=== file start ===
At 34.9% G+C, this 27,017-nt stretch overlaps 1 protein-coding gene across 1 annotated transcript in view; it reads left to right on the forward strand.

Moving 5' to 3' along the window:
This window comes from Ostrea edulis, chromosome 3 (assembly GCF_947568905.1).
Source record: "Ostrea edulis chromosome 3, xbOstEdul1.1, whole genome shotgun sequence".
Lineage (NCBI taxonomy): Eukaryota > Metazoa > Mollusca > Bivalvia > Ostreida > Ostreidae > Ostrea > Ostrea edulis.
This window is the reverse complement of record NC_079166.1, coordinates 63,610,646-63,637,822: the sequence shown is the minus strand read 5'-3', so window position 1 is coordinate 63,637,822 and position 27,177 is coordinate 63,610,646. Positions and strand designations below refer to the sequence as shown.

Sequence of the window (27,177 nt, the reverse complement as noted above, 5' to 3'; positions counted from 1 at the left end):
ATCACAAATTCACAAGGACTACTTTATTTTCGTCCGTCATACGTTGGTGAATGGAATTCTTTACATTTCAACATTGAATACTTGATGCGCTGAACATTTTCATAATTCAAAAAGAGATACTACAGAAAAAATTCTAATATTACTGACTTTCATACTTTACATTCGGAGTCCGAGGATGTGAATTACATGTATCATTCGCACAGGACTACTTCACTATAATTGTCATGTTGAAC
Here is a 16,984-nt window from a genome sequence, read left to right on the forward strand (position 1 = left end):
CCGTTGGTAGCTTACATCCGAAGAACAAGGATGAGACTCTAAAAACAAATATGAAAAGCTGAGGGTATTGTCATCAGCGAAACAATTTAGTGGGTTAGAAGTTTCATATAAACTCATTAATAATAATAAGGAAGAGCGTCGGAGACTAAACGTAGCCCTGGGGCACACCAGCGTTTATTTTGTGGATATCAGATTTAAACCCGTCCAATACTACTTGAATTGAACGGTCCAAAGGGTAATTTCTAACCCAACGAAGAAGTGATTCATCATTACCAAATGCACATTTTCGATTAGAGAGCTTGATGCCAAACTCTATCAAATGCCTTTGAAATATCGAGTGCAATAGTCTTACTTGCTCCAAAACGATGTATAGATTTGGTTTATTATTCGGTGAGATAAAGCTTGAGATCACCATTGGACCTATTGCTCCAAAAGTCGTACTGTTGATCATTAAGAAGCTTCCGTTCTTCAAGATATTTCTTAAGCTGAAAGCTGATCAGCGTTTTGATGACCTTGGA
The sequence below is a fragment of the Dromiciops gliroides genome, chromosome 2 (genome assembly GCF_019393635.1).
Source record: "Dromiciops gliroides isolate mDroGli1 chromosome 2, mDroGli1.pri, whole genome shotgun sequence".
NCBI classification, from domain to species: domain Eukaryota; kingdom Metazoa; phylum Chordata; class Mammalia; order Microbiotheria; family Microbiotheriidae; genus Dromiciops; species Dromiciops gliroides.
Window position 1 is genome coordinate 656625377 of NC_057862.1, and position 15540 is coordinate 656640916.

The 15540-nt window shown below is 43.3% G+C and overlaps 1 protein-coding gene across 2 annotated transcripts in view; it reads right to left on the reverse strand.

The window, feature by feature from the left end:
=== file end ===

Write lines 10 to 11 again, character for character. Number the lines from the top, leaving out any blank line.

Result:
CCGTTGGTAGCTTACATCCGAAGAACAAGGATGAGACTCTAAAAACAAATATGAAAAGCTGAGGGTATTGTCATCAGCGAAACAATTTAGTGGGTTAGAAGTTTCATATAAACTCATTAATAATAATAAGGAAGAGCGTCGGAGACTAAACGTAGCCCTGGGGCACACCAGCGTTTATTTTGTGGATATCAGATTTAAACCCGTCCAATACTACTTGAATTGAACGGTCCAAAGGGTAATTTCTAACCCAACGAAGAAGTGATTCATCATTACCAAATGCACATTTTCGATTAGAGAGCTTGATGCCAAACTCTATCAAATGCCTTTGAAATATCGAGTGCAATAGTCTTACTTGCTCCAAAACGATGTATAGATTTGGTTTATTATTCGGTGAGATAAAGCTTGAGATCACCATTGGACCTATTGCTCCAAAAGTCGTACTGTTGATCATTAAGAAGCTTCCGTTCTTCAAGATATTTCTTAAGCTGAAAGCTGATCAGCGTTTTGATGACCTTGGA
The sequence below is a fragment of the Dromiciops gliroides genome, chromosome 2 (genome assembly GCF_019393635.1).